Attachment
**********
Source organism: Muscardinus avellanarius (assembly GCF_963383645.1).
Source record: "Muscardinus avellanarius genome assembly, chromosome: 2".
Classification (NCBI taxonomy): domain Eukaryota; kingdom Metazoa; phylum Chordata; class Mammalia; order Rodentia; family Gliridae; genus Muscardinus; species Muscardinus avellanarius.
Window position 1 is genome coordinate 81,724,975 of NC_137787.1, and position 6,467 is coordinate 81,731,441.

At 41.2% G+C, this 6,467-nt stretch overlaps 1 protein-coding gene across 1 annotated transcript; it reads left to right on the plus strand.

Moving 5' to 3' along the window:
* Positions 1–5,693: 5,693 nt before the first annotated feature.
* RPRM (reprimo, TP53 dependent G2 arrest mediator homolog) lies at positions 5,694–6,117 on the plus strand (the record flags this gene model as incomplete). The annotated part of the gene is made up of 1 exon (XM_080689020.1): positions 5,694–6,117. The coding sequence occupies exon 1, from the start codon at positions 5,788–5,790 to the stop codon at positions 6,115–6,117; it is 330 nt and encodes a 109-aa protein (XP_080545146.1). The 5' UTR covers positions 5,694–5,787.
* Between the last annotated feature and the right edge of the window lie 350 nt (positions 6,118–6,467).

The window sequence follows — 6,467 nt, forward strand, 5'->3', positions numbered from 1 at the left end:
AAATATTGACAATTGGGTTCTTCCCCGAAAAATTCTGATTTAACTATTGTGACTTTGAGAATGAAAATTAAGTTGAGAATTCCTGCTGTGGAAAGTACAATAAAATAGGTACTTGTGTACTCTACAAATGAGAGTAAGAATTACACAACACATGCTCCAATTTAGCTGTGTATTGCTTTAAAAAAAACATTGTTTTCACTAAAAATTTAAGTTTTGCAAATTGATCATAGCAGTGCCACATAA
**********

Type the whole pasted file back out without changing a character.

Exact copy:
Source organism: Muscardinus avellanarius (assembly GCF_963383645.1).
Source record: "Muscardinus avellanarius genome assembly, chromosome: 2".
Classification (NCBI taxonomy): domain Eukaryota; kingdom Metazoa; phylum Chordata; class Mammalia; order Rodentia; family Gliridae; genus Muscardinus; species Muscardinus avellanarius.
Window position 1 is genome coordinate 81,724,975 of NC_137787.1, and position 6,467 is coordinate 81,731,441.

At 41.2% G+C, this 6,467-nt stretch overlaps 1 protein-coding gene across 1 annotated transcript; it reads left to right on the plus strand.

Moving 5' to 3' along the window:
* Positions 1–5,693: 5,693 nt before the first annotated feature.
* RPRM (reprimo, TP53 dependent G2 arrest mediator homolog) lies at positions 5,694–6,117 on the plus strand (the record flags this gene model as incomplete). The annotated part of the gene is made up of 1 exon (XM_080689020.1): positions 5,694–6,117. The coding sequence occupies exon 1, from the start codon at positions 5,788–5,790 to the stop codon at positions 6,115–6,117; it is 330 nt and encodes a 109-aa protein (XP_080545146.1). The 5' UTR covers positions 5,694–5,787.
* Between the last annotated feature and the right edge of the window lie 350 nt (positions 6,118–6,467).

The window sequence follows — 6,467 nt, forward strand, 5'->3', positions numbered from 1 at the left end:
AAATATTGACAATTGGGTTCTTCCCCGAAAAATTCTGATTTAACTATTGTGACTTTGAGAATGAAAATTAAGTTGAGAATTCCTGCTGTGGAAAGTACAATAAAATAGGTACTTGTGTACTCTACAAATGAGAGTAAGAATTACACAACACATGCTCCAATTTAGCTGTGTATTGCTTTAAAAAAAACATTGTTTTCACTAAAAATTTAAGTTTTGCAAATTGATCATAGCAGTGCCACATAA